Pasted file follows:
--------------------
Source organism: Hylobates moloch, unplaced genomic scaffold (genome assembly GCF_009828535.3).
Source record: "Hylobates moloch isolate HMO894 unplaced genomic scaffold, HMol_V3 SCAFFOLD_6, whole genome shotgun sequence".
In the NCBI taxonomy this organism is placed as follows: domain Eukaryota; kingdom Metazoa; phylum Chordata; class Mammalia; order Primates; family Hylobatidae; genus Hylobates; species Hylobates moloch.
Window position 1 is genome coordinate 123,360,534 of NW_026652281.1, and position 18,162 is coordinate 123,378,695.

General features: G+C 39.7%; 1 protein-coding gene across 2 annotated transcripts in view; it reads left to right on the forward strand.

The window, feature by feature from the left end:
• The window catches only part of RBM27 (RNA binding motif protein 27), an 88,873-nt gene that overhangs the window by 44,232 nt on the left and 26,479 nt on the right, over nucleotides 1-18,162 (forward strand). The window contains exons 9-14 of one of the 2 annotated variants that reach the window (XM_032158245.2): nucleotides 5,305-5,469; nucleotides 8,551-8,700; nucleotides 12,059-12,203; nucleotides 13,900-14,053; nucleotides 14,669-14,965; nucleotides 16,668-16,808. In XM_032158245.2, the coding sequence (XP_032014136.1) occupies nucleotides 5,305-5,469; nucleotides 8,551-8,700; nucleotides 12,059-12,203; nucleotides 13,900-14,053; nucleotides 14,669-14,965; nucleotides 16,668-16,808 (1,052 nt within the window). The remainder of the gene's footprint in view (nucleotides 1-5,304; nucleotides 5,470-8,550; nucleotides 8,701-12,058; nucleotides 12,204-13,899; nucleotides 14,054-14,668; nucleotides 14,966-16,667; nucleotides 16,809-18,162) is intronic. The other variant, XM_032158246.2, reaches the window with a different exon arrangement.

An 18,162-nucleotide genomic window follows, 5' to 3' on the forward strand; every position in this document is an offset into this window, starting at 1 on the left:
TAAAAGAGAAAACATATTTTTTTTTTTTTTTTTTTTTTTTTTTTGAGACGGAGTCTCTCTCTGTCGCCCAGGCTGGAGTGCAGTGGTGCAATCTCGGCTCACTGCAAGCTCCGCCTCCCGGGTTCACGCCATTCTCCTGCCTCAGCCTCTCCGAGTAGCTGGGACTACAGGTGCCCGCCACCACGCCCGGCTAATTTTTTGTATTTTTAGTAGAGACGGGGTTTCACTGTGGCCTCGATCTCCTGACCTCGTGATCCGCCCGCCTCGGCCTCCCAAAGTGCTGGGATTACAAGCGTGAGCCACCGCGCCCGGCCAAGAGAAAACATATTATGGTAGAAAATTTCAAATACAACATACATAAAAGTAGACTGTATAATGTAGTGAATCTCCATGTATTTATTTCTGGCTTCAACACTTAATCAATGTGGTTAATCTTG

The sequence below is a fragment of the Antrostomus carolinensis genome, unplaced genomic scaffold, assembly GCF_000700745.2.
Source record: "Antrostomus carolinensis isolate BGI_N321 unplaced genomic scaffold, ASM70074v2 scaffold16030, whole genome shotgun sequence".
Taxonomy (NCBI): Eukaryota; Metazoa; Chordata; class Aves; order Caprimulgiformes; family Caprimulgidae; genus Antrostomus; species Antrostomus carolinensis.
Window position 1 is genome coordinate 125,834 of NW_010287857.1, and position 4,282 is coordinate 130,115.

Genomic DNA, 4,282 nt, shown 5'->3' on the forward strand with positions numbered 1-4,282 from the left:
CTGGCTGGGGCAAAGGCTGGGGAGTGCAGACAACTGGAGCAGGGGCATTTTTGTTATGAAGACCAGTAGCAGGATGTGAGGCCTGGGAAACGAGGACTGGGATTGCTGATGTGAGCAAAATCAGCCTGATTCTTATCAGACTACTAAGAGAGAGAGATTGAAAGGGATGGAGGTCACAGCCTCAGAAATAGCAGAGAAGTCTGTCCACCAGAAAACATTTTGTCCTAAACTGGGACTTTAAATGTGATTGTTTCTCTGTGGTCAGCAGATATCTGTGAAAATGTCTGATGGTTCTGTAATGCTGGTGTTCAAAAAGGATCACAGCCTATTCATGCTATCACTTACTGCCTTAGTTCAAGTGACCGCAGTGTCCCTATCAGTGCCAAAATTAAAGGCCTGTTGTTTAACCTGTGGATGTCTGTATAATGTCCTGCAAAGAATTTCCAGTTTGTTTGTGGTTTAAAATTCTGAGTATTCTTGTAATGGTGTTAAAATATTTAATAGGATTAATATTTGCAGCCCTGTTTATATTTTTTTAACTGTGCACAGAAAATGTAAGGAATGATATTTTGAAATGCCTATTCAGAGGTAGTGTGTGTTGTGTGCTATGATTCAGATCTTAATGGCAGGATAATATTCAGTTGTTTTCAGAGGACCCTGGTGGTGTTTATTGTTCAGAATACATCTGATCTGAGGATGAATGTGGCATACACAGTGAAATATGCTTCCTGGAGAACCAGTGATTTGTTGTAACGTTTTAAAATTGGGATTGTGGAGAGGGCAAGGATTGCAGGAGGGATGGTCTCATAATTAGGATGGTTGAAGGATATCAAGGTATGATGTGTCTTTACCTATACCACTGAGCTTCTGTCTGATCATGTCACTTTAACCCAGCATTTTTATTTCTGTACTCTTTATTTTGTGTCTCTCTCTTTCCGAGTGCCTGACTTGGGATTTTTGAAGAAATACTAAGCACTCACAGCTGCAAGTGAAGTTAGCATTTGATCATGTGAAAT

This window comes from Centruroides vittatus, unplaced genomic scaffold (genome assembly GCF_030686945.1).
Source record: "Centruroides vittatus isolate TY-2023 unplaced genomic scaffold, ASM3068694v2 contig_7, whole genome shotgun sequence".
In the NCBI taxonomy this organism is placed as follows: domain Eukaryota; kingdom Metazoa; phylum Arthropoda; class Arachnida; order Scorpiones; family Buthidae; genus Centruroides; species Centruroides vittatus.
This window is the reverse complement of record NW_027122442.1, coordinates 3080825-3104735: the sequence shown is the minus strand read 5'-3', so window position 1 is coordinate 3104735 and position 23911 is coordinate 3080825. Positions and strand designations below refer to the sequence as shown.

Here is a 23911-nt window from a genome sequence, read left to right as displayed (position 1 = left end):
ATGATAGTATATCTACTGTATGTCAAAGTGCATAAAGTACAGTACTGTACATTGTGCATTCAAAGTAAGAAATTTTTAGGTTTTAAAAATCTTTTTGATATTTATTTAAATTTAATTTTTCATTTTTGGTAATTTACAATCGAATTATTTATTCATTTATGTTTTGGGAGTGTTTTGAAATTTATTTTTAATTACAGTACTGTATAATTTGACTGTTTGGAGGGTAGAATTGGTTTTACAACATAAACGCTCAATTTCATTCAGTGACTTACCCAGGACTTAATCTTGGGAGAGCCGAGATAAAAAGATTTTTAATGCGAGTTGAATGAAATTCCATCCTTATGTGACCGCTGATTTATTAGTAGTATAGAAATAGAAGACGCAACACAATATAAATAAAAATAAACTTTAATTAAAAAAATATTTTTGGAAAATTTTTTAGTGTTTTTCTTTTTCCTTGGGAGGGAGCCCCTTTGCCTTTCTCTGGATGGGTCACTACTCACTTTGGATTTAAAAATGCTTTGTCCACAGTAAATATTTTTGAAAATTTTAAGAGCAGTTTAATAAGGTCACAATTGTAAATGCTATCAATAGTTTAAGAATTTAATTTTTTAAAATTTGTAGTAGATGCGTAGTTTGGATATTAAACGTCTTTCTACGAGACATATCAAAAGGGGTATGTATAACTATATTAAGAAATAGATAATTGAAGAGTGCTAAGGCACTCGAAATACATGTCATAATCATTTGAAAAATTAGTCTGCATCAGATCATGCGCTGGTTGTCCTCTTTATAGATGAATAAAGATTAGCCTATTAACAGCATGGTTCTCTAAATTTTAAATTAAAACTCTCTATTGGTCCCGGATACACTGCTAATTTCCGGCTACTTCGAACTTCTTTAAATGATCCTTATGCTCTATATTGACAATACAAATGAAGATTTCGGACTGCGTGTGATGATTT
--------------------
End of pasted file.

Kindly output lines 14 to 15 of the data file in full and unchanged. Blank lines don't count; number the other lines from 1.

Genomic DNA, 4,282 nt, shown 5'->3' on the forward strand with positions numbered 1-4,282 from the left:
CTGGCTGGGGCAAAGGCTGGGGAGTGCAGACAACTGGAGCAGGGGCATTTTTGTTATGAAGACCAGTAGCAGGATGTGAGGCCTGGGAAACGAGGACTGGGATTGCTGATGTGAGCAAAATCAGCCTGATTCTTATCAGACTACTAAGAGAGAGAGATTGAAAGGGATGGAGGTCACAGCCTCAGAAATAGCAGAGAAGTCTGTCCACCAGAAAACATTTTGTCCTAAACTGGGACTTTAAATGTGATTGTTTCTCTGTGGTCAGCAGATATCTGTGAAAATGTCTGATGGTTCTGTAATGCTGGTGTTCAAAAAGGATCACAGCCTATTCATGCTATCACTTACTGCCTTAGTTCAAGTGACCGCAGTGTCCCTATCAGTGCCAAAATTAAAGGCCTGTTGTTTAACCTGTGGATGTCTGTATAATGTCCTGCAAAGAATTTCCAGTTTGTTTGTGGTTTAAAATTCTGAGTATTCTTGTAATGGTGTTAAAATATTTAATAGGATTAATATTTGCAGCCCTGTTTATATTTTTTTAACTGTGCACAGAAAATGTAAGGAATGATATTTTGAAATGCCTATTCAGAGGTAGTGTGTGTTGTGTGCTATGATTCAGATCTTAATGGCAGGATAATATTCAGTTGTTTTCAGAGGACCCTGGTGGTGTTTATTGTTCAGAATACATCTGATCTGAGGATGAATGTGGCATACACAGTGAAATATGCTTCCTGGAGAACCAGTGATTTGTTGTAACGTTTTAAAATTGGGATTGTGGAGAGGGCAAGGATTGCAGGAGGGATGGTCTCATAATTAGGATGGTTGAAGGATATCAAGGTATGATGTGTCTTTACCTATACCACTGAGCTTCTGTCTGATCATGTCACTTTAACCCAGCATTTTTATTTCTGTACTCTTTATTTTGTGTCTCTCTCTTTCCGAGTGCCTGACTTGGGATTTTTGAAGAAATACTAAGCACTCACAGCTGCAAGTGAAGTTAGCATTTGATCATGTGAAAT